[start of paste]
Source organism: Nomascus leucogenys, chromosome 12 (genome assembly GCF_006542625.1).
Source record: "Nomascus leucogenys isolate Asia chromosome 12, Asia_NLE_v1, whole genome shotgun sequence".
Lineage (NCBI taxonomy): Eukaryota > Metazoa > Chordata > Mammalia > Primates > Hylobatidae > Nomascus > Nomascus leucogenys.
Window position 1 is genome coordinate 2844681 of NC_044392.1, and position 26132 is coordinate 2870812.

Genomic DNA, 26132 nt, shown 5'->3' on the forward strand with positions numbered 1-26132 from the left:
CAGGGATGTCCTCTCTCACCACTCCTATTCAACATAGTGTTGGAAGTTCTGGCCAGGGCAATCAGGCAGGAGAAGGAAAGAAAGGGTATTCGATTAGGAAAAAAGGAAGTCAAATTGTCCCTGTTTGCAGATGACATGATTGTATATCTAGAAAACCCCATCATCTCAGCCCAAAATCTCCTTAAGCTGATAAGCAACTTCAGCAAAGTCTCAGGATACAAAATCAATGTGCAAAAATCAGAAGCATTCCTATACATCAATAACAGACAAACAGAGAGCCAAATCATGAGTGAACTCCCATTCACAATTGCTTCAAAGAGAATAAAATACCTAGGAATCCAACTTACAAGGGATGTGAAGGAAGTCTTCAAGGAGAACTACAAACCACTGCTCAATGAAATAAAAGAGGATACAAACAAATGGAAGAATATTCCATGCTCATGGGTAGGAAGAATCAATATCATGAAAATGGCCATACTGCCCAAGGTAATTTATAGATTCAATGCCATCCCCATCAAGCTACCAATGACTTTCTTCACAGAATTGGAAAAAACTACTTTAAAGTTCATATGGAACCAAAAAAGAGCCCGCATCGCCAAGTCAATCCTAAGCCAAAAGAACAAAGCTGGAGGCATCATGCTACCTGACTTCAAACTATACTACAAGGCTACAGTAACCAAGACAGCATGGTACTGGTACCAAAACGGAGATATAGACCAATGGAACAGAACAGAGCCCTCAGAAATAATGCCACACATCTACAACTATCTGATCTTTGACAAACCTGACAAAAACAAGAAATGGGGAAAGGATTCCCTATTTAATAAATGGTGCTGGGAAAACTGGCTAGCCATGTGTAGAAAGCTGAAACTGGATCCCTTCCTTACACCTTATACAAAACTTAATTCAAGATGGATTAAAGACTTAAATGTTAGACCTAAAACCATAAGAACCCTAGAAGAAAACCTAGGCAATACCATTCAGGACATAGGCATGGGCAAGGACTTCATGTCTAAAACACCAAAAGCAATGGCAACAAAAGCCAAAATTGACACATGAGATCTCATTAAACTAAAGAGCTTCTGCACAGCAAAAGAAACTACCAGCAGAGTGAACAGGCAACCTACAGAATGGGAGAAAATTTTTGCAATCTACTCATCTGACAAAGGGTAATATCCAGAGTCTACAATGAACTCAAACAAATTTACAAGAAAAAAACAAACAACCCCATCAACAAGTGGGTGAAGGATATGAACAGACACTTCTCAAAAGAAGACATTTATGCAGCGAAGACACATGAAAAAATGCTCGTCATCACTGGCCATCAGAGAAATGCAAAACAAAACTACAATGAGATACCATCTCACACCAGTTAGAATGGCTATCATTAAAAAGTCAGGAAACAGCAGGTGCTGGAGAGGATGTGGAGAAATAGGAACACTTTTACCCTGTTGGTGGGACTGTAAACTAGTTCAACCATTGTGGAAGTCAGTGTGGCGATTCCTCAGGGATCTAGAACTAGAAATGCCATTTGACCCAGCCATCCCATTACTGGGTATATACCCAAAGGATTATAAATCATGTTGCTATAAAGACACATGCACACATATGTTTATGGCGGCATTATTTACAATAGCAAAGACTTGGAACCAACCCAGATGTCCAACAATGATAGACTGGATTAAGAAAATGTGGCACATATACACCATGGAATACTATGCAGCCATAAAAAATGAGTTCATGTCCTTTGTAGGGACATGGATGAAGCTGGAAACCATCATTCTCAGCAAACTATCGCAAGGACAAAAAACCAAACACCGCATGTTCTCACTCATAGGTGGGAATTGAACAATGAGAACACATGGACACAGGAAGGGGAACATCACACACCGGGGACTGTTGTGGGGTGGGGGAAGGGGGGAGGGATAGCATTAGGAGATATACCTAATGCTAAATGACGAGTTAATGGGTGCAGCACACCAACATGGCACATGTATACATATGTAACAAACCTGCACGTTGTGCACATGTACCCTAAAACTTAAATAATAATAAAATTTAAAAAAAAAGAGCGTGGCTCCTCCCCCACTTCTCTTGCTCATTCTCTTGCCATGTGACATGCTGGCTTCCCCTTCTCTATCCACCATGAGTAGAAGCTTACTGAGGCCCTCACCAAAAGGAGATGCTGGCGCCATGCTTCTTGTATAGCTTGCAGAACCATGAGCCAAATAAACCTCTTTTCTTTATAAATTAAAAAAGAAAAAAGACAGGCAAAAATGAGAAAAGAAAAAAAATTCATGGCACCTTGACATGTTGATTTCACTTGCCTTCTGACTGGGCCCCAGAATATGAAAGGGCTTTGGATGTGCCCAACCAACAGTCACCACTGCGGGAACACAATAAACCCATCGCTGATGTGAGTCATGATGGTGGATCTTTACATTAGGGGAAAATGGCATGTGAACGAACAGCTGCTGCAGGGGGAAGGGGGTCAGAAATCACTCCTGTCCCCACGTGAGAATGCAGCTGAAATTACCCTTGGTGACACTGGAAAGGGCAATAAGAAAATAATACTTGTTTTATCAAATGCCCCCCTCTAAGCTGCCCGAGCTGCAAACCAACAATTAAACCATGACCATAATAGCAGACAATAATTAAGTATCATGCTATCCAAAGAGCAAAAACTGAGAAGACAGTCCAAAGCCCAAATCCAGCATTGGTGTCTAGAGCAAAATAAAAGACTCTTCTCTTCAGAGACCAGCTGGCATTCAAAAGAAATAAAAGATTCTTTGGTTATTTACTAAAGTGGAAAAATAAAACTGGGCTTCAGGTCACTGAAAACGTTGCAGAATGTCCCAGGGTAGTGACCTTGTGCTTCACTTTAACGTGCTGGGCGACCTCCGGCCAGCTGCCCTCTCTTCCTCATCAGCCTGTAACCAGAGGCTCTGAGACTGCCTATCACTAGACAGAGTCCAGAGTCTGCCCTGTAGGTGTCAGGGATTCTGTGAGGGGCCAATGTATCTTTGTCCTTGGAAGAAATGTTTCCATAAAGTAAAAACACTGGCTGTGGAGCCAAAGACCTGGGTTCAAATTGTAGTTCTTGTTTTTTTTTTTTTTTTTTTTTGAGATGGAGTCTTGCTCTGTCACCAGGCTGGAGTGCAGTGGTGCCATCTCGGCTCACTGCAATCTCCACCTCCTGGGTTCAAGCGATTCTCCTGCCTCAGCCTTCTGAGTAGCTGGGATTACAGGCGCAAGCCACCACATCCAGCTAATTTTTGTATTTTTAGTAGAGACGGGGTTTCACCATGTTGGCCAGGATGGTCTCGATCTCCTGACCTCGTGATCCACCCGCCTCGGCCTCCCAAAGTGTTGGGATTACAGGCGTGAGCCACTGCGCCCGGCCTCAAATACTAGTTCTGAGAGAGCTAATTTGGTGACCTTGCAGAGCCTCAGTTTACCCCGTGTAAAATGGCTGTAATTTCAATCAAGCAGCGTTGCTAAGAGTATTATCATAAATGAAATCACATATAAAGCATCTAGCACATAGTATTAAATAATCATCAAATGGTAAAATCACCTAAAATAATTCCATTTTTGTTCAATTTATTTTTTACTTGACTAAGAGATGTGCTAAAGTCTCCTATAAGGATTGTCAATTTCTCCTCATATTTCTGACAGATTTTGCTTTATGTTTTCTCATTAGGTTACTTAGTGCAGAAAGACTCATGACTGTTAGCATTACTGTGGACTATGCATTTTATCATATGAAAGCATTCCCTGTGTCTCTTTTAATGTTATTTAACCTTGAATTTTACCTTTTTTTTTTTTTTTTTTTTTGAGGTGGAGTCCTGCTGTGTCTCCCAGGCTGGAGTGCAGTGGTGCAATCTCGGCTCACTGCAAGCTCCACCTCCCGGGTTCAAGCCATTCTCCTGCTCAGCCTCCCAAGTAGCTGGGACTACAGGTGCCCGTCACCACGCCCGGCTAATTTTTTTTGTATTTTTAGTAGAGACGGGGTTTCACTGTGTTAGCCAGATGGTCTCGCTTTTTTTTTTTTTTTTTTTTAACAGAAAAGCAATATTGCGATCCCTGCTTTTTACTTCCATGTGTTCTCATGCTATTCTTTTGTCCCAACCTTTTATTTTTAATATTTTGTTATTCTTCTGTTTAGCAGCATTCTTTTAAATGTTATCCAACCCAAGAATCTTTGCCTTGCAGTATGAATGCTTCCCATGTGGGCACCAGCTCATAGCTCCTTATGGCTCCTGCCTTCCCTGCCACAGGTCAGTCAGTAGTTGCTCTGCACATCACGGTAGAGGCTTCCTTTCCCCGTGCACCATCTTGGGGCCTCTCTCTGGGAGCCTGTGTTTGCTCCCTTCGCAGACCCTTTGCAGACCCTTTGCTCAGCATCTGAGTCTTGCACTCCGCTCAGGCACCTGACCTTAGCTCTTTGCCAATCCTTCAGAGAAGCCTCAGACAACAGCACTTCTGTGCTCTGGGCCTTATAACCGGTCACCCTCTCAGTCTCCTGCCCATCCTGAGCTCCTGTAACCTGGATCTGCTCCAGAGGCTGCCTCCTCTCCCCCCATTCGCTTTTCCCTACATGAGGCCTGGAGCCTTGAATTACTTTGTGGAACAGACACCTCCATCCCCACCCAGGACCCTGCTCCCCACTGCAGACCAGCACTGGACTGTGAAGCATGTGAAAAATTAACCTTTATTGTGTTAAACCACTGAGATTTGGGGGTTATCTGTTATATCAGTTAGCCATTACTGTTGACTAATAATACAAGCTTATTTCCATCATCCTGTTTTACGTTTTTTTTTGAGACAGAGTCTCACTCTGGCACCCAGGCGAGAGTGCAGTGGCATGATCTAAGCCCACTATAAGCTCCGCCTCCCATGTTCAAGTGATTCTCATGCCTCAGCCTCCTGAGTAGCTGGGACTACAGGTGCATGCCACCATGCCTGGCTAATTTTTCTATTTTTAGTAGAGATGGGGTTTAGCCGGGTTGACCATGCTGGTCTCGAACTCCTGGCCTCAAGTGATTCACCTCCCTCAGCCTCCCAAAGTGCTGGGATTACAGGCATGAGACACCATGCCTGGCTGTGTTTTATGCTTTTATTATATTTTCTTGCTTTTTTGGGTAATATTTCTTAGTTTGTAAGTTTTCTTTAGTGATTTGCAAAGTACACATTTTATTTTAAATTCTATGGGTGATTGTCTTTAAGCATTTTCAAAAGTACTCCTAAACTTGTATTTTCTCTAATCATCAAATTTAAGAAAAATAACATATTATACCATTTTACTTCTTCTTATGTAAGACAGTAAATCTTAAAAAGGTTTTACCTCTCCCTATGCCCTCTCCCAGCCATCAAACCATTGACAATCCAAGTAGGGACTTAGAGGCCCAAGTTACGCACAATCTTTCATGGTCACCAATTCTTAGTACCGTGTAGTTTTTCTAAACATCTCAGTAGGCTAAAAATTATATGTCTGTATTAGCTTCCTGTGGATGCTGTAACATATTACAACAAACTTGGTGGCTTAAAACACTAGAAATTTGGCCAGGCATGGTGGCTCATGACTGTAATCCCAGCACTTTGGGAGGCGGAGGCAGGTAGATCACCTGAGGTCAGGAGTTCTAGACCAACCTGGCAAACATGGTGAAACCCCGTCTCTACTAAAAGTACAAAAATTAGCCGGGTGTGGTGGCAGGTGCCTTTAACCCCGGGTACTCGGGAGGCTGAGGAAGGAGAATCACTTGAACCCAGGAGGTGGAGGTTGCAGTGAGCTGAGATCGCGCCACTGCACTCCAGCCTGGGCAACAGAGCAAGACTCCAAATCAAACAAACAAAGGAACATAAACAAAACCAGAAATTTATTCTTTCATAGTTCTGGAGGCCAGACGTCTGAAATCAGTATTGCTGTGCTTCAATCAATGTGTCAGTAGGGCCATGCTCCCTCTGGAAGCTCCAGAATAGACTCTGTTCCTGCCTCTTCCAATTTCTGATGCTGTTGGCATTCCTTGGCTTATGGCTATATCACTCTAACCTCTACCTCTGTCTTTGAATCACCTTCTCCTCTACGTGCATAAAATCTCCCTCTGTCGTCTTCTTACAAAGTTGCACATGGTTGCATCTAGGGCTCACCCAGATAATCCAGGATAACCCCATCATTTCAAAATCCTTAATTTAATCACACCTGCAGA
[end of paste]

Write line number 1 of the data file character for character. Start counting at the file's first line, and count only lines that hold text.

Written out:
Source organism: Nomascus leucogenys, chromosome 12 (genome assembly GCF_006542625.1).